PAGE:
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By now you’ve probably heard that the Montreal Expos are moving to Washington, D.C. for 2005.

At least that’s what they tell us. Of course there is still the outstanding issue of the Expos’ former owners and their RICO suit against Major League Baseball, as well as gaining the approval of the notoriously flaky Washington, D.C. city council. Placating Baltimore Orioles owner Peter Angelos is a barrier, though if Jayson Stark’s report on the matter is accurate, the Orioles could pull some serious shenanigans under the terms of their settlement with MLB. There’s also the matter of precedent: Montreal and Washington baseball fans alike have been jerked around every year for what seems like forever.

Given all those factors and more, I’ll refrain from making predictions on the team’s future. Given the strong signs that do suggest the team will play its final game in Montreal tonight, however, it seemed appropriate to say some goodbyes.

For those of you who’ve never had the ummm…pleasure of hearing me rant about the Expos in a fit of rose-colored glee, know that I’m an unabashed ‘Spos fan. Have been my whole life, through all the team’s countless hardships, plus two moves that have landed me 3,000 miles from the Big O’s right-field bleachers, where I used to jump up and down, hold up giant signs, eat poutine with my nutty friends, and chat up Larry Walker during pitching changes.

Now that the Expos appear set to leave, I’m writing the article I’ve dreaded writing for almost a decade. Every year since then, people–friends, family members, colleagues, BP readers–have asked me the same question, over and over: What will you do when they’re gone?

I won’t root for them, that much I know. Washington is a great city, and I think the Expos will find a warm home there. A waterfront site revolving around a long-planned redevelopment in the promising, but still hardscrabble, Navy Yard area has major potential. Given the rabid interest in landing a team that I saw during my two years living in The District, I strongly believe the ‘Spos/Sens/Nats/Feds will be a success.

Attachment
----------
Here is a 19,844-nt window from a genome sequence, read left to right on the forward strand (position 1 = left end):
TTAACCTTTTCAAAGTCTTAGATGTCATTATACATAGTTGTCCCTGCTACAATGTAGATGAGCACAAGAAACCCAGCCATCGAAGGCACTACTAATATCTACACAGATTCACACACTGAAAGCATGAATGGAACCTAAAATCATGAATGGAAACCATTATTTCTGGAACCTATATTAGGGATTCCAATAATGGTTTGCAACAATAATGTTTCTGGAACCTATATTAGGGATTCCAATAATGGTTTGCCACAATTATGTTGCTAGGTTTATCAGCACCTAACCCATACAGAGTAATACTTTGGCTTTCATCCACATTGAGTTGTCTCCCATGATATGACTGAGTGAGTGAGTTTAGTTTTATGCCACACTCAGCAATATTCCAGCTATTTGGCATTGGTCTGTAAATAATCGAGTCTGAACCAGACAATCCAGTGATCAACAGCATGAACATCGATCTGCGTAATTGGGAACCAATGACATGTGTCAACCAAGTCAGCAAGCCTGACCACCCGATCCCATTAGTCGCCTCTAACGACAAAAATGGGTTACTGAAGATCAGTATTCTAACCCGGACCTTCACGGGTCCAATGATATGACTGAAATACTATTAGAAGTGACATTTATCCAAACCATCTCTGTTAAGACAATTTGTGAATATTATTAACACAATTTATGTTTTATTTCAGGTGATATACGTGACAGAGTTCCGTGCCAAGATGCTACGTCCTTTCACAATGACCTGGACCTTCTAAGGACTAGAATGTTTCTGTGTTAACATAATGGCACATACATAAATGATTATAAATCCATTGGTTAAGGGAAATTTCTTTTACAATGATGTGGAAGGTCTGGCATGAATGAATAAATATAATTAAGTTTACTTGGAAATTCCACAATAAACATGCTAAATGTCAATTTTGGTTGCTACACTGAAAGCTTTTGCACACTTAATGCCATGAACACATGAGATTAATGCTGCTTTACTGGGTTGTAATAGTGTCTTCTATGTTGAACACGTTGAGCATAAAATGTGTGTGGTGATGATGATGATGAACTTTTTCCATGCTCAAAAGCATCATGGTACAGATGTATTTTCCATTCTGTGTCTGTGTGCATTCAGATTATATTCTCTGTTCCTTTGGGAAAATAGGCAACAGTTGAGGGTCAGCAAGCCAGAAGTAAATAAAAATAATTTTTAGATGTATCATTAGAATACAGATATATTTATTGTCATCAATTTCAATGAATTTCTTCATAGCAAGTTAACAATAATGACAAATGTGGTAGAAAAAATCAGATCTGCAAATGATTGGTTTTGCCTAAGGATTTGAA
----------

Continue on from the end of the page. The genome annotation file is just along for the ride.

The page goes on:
As Jerry Seinfeld liked to say, rooting for a sports team is like rooting for laundry. Sure, you grow attached to certain players. But trades, free agency–all of that means your favorites may not be around long. That’s not a hopeless romantic talking, but a realist. Teams don’t do themselves any good by holding on to players well past their primes for the sake of familiarity. I’ve grown to like and root for plenty of Expos over the years, but that’s not what’s kept me going all this time.

Fandom, more often than not, is about the city in which the team plays. Your hometown team becomes part of your identity. When your team wins, your hometown walks a little taller–you walk a little taller. When your team loses, you’re not quite right–a piece of yourself has been knocked down a peg. I was born and raised in Montreal. For as long as I can remember, an Expos victory has provided that bounce in my step; an Expos loss slumped my shoulders ever so slightly.

Tracing fandom can lead you to an even smaller place than your hometown. It goes to the ballpark where you grew up watching the games. It extends to the chesterfield (sofa, for you Yanks) where you sat, feet nowhere near touching the floor, seeing your first images of your baby-blue pajama-top wearing hometown heroes. I remember getting my first taste of Expos baseball watching games with my grandfather Max, sitting in his living room, watching a scratchy old TV, listening to him cheer Andre Dawson, rail against Rodney Scott. “Oh no, not The Woodchopper again!” he’d cry as Scott strode to the plate, his trademark ugly swing about to unleash another hopeless grounder to second on Expo Nation.

Really, that’s what being a fan of a sports team is all about. Enjoying the moment, cherishing the memories.